There are some important landscaping chores to carry out as the summer draws to a close and winter approaches to ensure a healthy lawn and lush garden next spring. Here is a guide to help you stay on top of your fall lawn care and maintenance.
Continue Mowing the Grass
Even as the days get shorter, your grass will continue to grow, requiring watering and mowing. Keep cutting the grass over the season, gradually lowering the blade on your mower until it is at its lowest for the last two cuttings. As a rule of thumb, try not to cut more than a third of the blades at once so as not to stress the grass and stunt its growth.
Rake Leaves as They Fall
You may be tempted to let fallen leaves pile up and scoop them all up at once, but it’s best to rake them regularly over the season. When fallen leaves become wet and compacted, they can suffocate your grass and harbour all sorts of pests and bacteria. As an alternative to raking, you can use your lawnmower to cut the leaves into dime-sized pieces, turning them into beneficial mulch instead.
Aerate Your Lawn
Over the summer months, the soil in your lawn can become compacted, limiting the supply of air, water, and nutrients to your grass. Aerating the soil helps to loosen it up and allows your grass to grow greener and healthier in the spring. It also helps to prevent the formation of thatch and will encourage a freshly seeded lawn to take root.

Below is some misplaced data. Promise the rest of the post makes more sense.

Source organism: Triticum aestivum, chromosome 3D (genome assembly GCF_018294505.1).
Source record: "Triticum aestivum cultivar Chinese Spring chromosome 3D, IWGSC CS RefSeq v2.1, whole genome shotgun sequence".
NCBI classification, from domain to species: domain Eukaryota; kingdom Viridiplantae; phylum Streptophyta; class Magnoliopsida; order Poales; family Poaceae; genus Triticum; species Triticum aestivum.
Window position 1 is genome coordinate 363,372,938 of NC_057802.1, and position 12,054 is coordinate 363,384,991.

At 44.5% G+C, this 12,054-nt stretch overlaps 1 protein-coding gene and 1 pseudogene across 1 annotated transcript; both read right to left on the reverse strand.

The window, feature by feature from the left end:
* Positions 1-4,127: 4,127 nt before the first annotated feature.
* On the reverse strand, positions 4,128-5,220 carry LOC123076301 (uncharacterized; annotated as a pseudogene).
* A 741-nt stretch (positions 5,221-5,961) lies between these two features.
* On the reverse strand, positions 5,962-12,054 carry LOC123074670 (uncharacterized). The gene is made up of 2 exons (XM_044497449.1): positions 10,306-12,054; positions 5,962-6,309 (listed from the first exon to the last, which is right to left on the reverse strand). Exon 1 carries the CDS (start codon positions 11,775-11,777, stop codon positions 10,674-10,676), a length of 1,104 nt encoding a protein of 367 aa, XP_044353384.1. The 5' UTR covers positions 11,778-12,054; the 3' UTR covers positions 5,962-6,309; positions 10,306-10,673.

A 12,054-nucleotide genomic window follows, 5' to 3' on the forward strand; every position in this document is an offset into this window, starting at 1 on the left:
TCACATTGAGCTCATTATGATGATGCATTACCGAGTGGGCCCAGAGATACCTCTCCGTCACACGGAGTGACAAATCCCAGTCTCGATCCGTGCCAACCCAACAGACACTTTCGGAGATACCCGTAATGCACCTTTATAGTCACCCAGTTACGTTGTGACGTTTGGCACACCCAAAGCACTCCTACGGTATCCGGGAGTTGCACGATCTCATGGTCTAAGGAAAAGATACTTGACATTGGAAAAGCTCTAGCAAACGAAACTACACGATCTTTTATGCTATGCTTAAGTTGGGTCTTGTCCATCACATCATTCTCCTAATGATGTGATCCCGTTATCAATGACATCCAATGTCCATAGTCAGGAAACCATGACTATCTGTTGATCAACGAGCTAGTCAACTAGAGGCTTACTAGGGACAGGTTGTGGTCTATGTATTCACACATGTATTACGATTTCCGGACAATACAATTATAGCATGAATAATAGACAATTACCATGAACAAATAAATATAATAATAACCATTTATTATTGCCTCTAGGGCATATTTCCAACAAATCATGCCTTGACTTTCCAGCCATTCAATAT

Fertilize Your Lawn
Fall is an ideal time to fertilize a lawn. The grass blades may be growing more slowly, but the roots can still grow much deeper into the soil if provided with the right nutrients. With a fall fertilizer application, the roots will anchor themselves securely into the ground, allowing your lawn to grow back much more quickly in the spring.
Remove Annuals and Prune Perennials
Once annual plants are spent, taking the time to remove them before too long will help your yard look tidier and keep pests from taking up residence in your yard. Simply pull annuals out of the ground, roots and all, and compost them. Perennials, on the other hand, should be pruned back. Cut away any dead or wilted growth to allow your perennials to grow even healthier next year.
Plant Spring Bulbs
Fall is the best time to plant spring bulbs like tulips, crocus, hyacinths, daffodil, and alliums. This is because the soil will still be warm and the bulbs will be able to get some extra moisture from rain. Bulbs should be planted about six to nine inches deep in an area that receives at least six hours of sunlight a day.
Lawn care might seem like a lot of effort, but it’s a great way to enjoy the outdoors in the cooler fall weather. By putting in the necessary lawn and landscaping work before winter comes, you’ll have a much easier time getting started up again in the spring.